And, of course you need a place to stash all of your purchases. This one is a simple choice: the elegant Four Seasons Gresham Palace. In addition to offering some of the most beautiful accommodations in Budapest, along with top-rated service and dining, the Four Seasons is located in the best location in the city, just across from the lovely Chain Bridge connecting Buda (and its castle district) and Pest (where the hotel is located). You’ll also be near the pedestrian walking area of shops and wine bars, which leads to the massive Central Market Hall and the waterfront. (Don't miss taking a night cruise on the Legenda to see the dramatic cityscape lit up along the Danube River.) From the hotel, it’s a short walk to the Jewish Quarter, the fascinating ruin bars, and Andrassy Avenue, the city’s monumental shopping boulevard. A short taxi ride away, the famous New York Café in the stunning Boscolo Budapest Hotel is a wonderful choice for a meal any time of the day, or for live piano music to accompany a pastry and coffee.
The Old Town in Pragueis home to an elaborate Christmas market that attracts visitors from both sides of the Charles Bridge. In Old Town Square near the astronomical clock at City Hall and the ironic Hard Rock Café, you’ll see booth after enticing booth filled with Bohemian crystal, scarves and gloves, and other trinkets. Stop a moment and indulge in one of the Czech Republic’s traditional trzednik, a churro-like creation that will warm you against the wind coming off the river. It goes especially well with a cup of Glühwein. Or, grab a traditional pilsner to help you soak up the lively holiday spirit. The Christmas market here and the one in Wenceslas Square are both open through January 1, 2015. You can get detailed information and concert schedules from Czech Tourism, www.czechtourism.com.
Photos courtesy of Czech Tourism
The Mandarin Oriental in the historic Mala Strana quarter (lesser town) of Prague is the perfect place to escape the crowds and regroup. The atmospheric setting of this five-star hotel, built in a former Dominican monastery, is quiet and pampering, with each room a different configuration. Food and drink are superb, as is the service. The Mandarin Spa, built in a former Renaissance chapel, defines luxury. From the hotel, you can stroll to the constantly repainted John Lennon peace wall which attracts hippies and rock ‘n rollers of all ages. Also nearby in Kampa Park is the eerie babies monument, a sort of aliens-meet-Jeff Koons sculpture installation set by the river. If this kind of art doesn’t strike your fancy, you can walk up historic Nerudova Street, with its creative house markers, to the Prague Castle and enjoy some of the city’s most amazing views.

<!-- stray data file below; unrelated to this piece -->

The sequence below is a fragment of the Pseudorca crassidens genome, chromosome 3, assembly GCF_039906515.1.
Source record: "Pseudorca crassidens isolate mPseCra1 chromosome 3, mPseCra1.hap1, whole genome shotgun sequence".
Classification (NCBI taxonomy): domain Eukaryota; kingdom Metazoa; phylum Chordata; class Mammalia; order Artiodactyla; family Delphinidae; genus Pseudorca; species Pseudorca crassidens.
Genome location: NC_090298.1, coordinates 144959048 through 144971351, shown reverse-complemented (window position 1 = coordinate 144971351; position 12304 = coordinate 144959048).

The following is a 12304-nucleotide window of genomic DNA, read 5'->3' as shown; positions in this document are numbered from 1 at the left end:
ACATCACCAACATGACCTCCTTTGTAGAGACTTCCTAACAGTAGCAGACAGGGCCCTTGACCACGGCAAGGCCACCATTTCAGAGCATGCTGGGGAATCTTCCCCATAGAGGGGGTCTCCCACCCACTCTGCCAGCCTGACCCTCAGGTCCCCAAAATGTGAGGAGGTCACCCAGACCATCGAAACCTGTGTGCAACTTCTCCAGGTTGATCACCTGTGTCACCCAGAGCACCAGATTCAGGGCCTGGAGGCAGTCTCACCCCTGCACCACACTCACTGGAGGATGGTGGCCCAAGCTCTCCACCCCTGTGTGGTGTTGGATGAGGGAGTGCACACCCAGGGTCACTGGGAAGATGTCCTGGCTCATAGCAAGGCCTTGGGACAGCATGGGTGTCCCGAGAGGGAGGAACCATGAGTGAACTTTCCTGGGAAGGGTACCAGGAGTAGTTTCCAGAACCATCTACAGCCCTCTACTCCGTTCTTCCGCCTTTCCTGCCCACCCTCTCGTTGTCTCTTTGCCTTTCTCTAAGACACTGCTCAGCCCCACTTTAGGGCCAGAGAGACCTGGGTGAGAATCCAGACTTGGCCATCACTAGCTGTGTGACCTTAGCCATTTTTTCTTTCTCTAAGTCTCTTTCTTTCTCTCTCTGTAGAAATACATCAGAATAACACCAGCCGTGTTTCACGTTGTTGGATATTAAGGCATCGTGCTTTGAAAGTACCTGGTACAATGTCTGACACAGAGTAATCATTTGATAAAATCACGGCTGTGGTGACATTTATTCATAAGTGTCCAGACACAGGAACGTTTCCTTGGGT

Berlin, not surprisingly, is filled with Christmas markets, a serious tradition throughout Germany. Two, in particular, are worth noting. Close to the S-Bahn, the U-Bahn and the designer shopping area of Mitte, the smallish one that evolves from the Hackescher market is a great place to get your feet wet when it comes to navigating a Christmas market. It’s personal, manageable, and not overrun with people. Ready for more? You can walk to the larger Christmas market at Gendarmenmarkt. Here, your first stop can be a food break where you’ll feast on currywurst, strudel, and Glühwein, all in a covered tent. You’ll also get a ceramic mug to take home (your deposit covers that). Since the market is set right in front of the Konzerthaus, there’s lively music on-stage to keep your mood festive while you walk among the booths. Enjoy the crystal, holiday clothing, and merriment as you dance your way to the tunes of a traditional band.
You could stay at one of the city’s more lavish hotels like the Alden Kempinski or the Ritz-Carlton near the Brandenburg Gate and Potsdamer Platz, or revel in being in the East Berlin area of Mitte at the trendy, well-located Amano Hotel. On weekends, the hotel turns into one massive DJ party, with the buzzing bar often overflowing into the hotel’s lobby. It’s sort of a W hotel, Berlin style. Berlin’s well-connected mass transportation system is easy to access from the Amano, with stations ten minutes away at most. But you just might want to stay where you are, as Mitte is the city’s buzzing center for dining, restaurants, sleek cafes and unusual tributes like the Ramones and John F. Kennedy museums.